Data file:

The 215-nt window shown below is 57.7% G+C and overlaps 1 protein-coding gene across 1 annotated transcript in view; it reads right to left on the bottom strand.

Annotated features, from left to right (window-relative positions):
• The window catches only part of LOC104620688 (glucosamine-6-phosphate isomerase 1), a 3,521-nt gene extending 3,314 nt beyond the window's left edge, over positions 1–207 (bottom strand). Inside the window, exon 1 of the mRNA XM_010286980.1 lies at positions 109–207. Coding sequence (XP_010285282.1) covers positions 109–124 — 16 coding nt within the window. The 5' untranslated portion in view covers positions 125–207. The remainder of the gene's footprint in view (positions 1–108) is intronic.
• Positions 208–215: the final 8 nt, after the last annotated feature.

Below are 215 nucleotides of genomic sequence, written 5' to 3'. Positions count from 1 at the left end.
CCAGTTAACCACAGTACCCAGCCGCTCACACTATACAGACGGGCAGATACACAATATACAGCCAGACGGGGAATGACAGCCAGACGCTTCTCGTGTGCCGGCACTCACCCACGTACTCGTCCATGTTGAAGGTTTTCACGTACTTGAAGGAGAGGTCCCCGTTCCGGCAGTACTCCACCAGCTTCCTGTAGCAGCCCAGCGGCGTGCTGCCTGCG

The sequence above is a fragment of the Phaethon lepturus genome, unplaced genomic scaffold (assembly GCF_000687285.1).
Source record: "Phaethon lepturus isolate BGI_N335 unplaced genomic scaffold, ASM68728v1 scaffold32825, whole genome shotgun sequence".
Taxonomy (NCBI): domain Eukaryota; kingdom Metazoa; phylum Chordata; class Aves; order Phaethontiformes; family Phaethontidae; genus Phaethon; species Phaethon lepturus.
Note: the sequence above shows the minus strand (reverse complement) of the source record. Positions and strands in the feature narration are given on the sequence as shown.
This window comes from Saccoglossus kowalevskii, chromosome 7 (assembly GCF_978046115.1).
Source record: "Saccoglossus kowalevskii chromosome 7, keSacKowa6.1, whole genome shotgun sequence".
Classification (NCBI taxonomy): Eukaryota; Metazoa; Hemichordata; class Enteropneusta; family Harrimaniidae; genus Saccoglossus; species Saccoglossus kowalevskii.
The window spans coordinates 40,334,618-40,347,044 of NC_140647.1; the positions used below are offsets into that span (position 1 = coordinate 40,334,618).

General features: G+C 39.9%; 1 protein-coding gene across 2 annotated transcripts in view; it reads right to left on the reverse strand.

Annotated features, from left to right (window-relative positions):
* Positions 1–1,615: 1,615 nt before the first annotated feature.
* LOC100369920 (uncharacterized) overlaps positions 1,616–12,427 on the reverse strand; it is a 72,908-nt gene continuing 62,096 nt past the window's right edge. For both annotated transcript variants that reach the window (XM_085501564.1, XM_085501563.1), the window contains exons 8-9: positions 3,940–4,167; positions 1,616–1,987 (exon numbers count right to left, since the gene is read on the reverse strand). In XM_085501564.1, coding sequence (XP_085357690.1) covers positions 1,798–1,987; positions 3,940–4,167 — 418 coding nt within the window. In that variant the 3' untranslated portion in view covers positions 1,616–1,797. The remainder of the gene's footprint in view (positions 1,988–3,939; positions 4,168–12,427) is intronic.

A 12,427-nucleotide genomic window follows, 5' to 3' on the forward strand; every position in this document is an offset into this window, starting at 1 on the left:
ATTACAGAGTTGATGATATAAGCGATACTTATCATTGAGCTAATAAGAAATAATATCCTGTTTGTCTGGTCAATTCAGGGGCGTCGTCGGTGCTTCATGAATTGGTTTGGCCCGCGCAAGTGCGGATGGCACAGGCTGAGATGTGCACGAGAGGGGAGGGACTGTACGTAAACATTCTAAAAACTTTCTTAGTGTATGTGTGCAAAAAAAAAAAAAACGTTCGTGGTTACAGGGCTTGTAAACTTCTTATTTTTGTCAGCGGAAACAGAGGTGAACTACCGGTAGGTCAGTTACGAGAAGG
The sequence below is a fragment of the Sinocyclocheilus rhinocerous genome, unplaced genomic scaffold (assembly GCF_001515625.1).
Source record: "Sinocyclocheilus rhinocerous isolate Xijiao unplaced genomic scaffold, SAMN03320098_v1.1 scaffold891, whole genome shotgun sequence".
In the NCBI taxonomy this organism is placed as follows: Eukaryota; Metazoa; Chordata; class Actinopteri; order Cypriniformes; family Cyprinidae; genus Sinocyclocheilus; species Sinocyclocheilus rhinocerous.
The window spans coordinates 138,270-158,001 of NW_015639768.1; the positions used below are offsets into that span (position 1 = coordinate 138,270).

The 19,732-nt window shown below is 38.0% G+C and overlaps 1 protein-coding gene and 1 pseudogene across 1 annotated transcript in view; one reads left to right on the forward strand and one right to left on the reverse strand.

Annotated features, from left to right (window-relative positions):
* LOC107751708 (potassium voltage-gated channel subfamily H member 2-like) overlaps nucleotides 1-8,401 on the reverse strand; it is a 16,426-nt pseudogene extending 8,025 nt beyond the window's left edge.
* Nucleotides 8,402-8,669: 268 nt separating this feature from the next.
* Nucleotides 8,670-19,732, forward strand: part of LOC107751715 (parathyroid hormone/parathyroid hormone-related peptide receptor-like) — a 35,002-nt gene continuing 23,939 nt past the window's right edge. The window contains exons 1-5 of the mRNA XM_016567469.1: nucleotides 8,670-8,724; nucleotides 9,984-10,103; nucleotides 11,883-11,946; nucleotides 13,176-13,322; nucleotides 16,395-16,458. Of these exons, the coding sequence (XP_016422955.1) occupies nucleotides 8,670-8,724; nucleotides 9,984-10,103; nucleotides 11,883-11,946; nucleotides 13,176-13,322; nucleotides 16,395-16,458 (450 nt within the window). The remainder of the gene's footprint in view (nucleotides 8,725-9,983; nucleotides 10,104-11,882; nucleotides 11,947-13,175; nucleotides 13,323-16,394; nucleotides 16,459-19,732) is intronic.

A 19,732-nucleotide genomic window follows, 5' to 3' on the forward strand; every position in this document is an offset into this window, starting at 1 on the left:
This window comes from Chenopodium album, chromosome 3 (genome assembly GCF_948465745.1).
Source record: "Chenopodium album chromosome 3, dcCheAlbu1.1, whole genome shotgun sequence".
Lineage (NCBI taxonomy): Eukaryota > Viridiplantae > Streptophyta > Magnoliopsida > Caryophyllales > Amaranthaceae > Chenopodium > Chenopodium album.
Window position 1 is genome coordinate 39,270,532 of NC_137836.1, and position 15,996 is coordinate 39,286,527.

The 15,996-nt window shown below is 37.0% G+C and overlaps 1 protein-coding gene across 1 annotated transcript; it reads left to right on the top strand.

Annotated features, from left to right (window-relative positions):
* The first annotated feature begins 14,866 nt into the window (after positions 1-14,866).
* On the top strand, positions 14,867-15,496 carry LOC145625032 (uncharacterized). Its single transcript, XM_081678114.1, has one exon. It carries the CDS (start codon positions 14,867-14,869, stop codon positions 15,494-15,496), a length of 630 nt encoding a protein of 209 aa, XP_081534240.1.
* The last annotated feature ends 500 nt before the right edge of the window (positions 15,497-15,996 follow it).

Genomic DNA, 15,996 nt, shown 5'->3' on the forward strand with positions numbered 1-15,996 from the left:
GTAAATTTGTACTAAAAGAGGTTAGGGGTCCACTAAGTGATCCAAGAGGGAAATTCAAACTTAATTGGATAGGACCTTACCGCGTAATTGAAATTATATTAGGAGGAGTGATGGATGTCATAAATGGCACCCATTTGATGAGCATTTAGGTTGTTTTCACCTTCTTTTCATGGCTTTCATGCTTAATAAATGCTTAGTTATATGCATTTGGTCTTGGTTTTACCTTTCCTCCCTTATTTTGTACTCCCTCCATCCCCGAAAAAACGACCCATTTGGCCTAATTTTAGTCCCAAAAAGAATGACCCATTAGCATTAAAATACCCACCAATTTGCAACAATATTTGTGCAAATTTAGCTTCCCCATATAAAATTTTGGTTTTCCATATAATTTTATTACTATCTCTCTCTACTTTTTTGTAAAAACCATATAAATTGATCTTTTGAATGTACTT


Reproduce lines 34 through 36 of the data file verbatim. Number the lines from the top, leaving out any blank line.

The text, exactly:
Window position 1 is genome coordinate 39,270,532 of NC_137836.1, and position 15,996 is coordinate 39,286,527.

The 15,996-nt window shown below is 37.0% G+C and overlaps 1 protein-coding gene across 1 annotated transcript; it reads left to right on the top strand.

Annotated features, from left to right (window-relative positions):